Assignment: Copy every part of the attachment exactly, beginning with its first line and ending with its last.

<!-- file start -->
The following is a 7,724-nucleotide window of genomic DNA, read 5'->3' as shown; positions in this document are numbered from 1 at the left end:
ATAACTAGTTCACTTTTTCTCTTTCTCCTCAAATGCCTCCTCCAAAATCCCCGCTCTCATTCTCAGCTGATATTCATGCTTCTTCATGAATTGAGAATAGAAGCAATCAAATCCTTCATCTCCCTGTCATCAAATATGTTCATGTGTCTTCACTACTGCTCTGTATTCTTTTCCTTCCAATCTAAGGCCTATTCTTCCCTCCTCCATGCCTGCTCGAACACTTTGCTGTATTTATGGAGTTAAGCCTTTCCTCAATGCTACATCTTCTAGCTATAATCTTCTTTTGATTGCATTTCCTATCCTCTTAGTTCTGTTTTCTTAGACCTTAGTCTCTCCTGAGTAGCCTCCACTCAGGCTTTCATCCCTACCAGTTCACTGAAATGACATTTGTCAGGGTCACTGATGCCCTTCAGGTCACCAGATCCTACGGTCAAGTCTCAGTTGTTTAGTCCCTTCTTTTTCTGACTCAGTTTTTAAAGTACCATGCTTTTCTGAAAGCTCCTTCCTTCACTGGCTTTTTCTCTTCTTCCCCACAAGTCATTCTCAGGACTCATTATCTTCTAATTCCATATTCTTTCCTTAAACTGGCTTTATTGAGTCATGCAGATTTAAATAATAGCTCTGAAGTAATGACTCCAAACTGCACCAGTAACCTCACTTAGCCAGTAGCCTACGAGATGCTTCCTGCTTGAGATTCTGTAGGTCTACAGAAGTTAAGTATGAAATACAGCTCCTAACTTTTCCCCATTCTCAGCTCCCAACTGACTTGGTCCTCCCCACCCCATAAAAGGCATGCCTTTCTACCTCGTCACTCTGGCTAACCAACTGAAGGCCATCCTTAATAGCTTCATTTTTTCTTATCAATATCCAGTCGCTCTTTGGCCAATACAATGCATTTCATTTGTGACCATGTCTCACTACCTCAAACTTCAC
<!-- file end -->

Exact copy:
The following is a 7,724-nucleotide window of genomic DNA, read 5'->3' as shown; positions in this document are numbered from 1 at the left end:
ATAACTAGTTCACTTTTTCTCTTTCTCCTCAAATGCCTCCTCCAAAATCCCCGCTCTCATTCTCAGCTGATATTCATGCTTCTTCATGAATTGAGAATAGAAGCAATCAAATCCTTCATCTCCCTGTCATCAAATATGTTCATGTGTCTTCACTACTGCTCTGTATTCTTTTCCTTCCAATCTAAGGCCTATTCTTCCCTCCTCCATGCCTGCTCGAACACTTTGCTGTATTTATGGAGTTAAGCCTTTCCTCAATGCTACATCTTCTAGCTATAATCTTCTTTTGATTGCATTTCCTATCCTCTTAGTTCTGTTTTCTTAGACCTTAGTCTCTCCTGAGTAGCCTCCACTCAGGCTTTCATCCCTACCAGTTCACTGAAATGACATTTGTCAGGGTCACTGATGCCCTTCAGGTCACCAGATCCTACGGTCAAGTCTCAGTTGTTTAGTCCCTTCTTTTTCTGACTCAGTTTTTAAAGTACCATGCTTTTCTGAAAGCTCCTTCCTTCACTGGCTTTTTCTCTTCTTCCCCACAAGTCATTCTCAGGACTCATTATCTTCTAATTCCATATTCTTTCCTTAAACTGGCTTTATTGAGTCATGCAGATTTAAATAATAGCTCTGAAGTAATGACTCCAAACTGCACCAGTAACCTCACTTAGCCAGTAGCCTACGAGATGCTTCCTGCTTGAGATTCTGTAGGTCTACAGAAGTTAAGTATGAAATACAGCTCCTAACTTTTCCCCATTCTCAGCTCCCAACTGACTTGGTCCTCCCCACCCCATAAAAGGCATGCCTTTCTACCTCGTCACTCTGGCTAACCAACTGAAGGCCATCCTTAATAGCTTCATTTTTTCTTATCAATATCCAGTCGCTCTTTGGCCAATACAATGCATTTCATTTGTGACCATGTCTCACTACCTCAAACTTCAC